Funding shortfall adds to questions about Glove Cities wastewater plant expansion
JOHNSTOWN & GLOVERSVILLE The Gloversville-Johnstown Joint Wastewater Treatment Facility received less than half the money it requested from the state for a $4.5 million upgrade project, meaning it will have to use reserves and bonds to cover the remainder of the cost.
However, before the facility’s governing board commits to the project, it will want to make sure the main beneficiary of the project, the Greek yogurt maker Fage, has itself committed to a proposed $100 million expansion, said Tyler Masick, wastewater plant engineer.
The wastewater treatment facility received $1 million of its $2.25 million request in the second round of funding to the Mohawk Valley Regional Economic Development Council.
The economic development awards were announced Wednesday.
The treatment plant can handle 13.8 million gallons per day; it is currently receiving 5.7 million gallons.
It needs the upgrade to handle additional wastewater expected to come from Fage’s production facility in the Johnstown Industrial Park.
Fage recently said it will break ground next year on the long-planned, $100 million, 180,000-square-foot addition. When the expansion is fully operational, Fage is expected to send 835,000 gallons per day of moderate-strength wastewater to the plant, double its current contract.
The problem is Fage is telling treatment plant operators to expect a full load in 2016, Masick said. Fage’s agreement with the treatment plant states the yogurt maker must show “substantial completion by 2014” on its expansion plans, otherwise the Joint Sewer Board will not move forward with its own plans to spend $4.5 million on the plant’s upgrade.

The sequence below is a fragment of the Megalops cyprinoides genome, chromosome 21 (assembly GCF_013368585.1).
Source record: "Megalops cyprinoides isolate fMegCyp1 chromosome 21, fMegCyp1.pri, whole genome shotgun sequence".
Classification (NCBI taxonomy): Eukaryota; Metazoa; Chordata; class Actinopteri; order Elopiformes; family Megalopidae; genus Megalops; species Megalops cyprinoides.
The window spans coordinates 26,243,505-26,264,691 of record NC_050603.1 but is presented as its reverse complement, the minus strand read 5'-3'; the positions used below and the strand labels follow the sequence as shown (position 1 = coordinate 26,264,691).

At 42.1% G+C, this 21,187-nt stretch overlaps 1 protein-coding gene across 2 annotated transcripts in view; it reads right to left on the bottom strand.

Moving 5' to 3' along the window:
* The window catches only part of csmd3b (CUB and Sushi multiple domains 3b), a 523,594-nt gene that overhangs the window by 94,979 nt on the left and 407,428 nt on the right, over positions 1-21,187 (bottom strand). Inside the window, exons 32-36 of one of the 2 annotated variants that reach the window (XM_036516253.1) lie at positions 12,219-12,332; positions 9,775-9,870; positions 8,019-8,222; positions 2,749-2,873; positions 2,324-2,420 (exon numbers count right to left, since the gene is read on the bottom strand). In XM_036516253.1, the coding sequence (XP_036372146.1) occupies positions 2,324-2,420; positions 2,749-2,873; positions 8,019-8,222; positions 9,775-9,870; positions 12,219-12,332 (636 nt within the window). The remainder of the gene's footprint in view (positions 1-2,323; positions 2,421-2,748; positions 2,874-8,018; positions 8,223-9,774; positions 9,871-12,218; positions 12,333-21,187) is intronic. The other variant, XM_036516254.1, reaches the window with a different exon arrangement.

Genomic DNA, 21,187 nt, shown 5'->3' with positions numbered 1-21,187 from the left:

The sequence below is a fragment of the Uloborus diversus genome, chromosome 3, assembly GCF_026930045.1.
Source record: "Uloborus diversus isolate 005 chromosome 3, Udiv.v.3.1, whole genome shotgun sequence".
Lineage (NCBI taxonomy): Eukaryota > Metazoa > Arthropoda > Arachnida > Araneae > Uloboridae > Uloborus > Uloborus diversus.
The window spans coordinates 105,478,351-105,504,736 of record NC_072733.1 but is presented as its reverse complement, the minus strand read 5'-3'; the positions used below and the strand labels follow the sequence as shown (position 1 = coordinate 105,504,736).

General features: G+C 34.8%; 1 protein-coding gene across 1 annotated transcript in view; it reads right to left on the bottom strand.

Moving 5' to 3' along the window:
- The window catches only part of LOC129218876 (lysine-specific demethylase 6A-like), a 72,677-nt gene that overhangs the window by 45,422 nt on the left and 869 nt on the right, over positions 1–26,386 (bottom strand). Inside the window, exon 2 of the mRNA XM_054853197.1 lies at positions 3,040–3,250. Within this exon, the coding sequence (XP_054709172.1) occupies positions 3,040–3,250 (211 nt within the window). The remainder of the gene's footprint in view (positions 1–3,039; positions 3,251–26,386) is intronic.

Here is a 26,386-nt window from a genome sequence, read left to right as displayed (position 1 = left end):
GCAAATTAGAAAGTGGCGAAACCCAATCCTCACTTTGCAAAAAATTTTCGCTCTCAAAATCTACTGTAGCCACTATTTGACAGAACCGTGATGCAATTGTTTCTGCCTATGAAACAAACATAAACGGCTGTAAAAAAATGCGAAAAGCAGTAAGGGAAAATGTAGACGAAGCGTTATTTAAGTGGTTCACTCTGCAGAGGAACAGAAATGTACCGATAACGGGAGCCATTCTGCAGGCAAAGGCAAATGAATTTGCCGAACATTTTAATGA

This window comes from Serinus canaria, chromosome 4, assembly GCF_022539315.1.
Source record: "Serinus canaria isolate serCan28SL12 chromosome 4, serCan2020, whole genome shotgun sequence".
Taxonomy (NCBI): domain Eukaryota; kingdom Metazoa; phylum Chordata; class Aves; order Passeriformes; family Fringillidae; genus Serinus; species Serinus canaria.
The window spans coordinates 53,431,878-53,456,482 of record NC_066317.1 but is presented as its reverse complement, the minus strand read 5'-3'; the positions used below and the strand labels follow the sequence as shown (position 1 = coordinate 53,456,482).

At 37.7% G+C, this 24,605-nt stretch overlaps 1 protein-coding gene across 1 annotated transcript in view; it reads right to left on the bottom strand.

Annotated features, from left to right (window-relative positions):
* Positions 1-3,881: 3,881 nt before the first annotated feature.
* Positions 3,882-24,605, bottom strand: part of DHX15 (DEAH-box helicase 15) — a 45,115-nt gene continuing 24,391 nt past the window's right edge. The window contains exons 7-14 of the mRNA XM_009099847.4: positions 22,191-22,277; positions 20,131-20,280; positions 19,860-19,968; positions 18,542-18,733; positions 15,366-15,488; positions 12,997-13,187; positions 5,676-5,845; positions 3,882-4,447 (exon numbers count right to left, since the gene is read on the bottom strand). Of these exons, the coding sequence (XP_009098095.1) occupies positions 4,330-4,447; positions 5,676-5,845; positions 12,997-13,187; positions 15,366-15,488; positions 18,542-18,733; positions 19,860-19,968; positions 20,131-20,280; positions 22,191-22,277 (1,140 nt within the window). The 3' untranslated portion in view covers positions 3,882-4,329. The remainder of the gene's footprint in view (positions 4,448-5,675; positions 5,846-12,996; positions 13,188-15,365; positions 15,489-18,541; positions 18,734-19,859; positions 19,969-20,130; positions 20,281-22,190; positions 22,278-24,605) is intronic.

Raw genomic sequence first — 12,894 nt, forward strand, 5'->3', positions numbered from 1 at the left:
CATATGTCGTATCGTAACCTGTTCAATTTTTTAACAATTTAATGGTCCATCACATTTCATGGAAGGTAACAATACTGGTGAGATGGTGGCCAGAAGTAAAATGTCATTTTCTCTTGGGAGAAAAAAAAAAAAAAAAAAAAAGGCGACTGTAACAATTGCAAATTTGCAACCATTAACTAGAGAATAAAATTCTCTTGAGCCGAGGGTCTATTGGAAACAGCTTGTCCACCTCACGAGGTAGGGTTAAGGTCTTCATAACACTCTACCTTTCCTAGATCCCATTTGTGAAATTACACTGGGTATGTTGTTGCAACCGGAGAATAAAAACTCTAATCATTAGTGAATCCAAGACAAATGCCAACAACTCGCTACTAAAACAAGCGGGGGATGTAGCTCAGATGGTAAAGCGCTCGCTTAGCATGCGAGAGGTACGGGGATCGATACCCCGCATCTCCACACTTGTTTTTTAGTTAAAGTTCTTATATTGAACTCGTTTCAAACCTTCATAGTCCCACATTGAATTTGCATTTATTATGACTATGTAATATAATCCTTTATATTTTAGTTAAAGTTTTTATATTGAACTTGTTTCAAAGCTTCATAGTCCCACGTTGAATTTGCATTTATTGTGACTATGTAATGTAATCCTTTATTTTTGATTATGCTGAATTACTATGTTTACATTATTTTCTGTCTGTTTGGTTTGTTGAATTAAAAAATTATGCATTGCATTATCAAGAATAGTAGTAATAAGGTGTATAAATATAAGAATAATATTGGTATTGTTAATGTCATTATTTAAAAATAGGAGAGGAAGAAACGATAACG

Masick said the language means Fage has to be fully committed in its upgrade next year, “so we are not wasting taxpayer money.” He said the language is sufficiently broad to allow leeway in its interpretation, however.
Masick said the Joint Sewer Board wants to break ground on the plant upgrade in July, but if the month of “May comes around and there are no shovels in ground [for the Fage project], people should be worried.”
As part of Fage’s expansion, the company has to build a $15 million whey pretreatment facility near the wastewater treatment facility. The pretreatment facility will contain digesters to break down heavy solids left over from the yogurt-making process.
Masick said Fage’s production process will generate wastewater that contains a biochemical oxygen demand of 3,000 milligrams per liter, whereas regular wastewater from a home would contain a BOD of 200 mgl.
After treatment, water released into the Cayadutta Creek is supposed to contain a BOD in the “single digits,” he said.
“This is basically fish food,” he said. The Cayadutta Creek is classified as a Class C trout stream.
Masick said the upgrade includes the introduction of a new contact absorption process to treat wastewater; the process will help reduce the plant’s operating costs. The upgrade will also include the installation of a 400,000-gallon treatment tank.
“We have existing tanks from a 1990 upgrade that are sitting here, and we will use those,” Masick said.
Masick said the Joint Sewer Board uses reserves for upgrade and rate stabilization.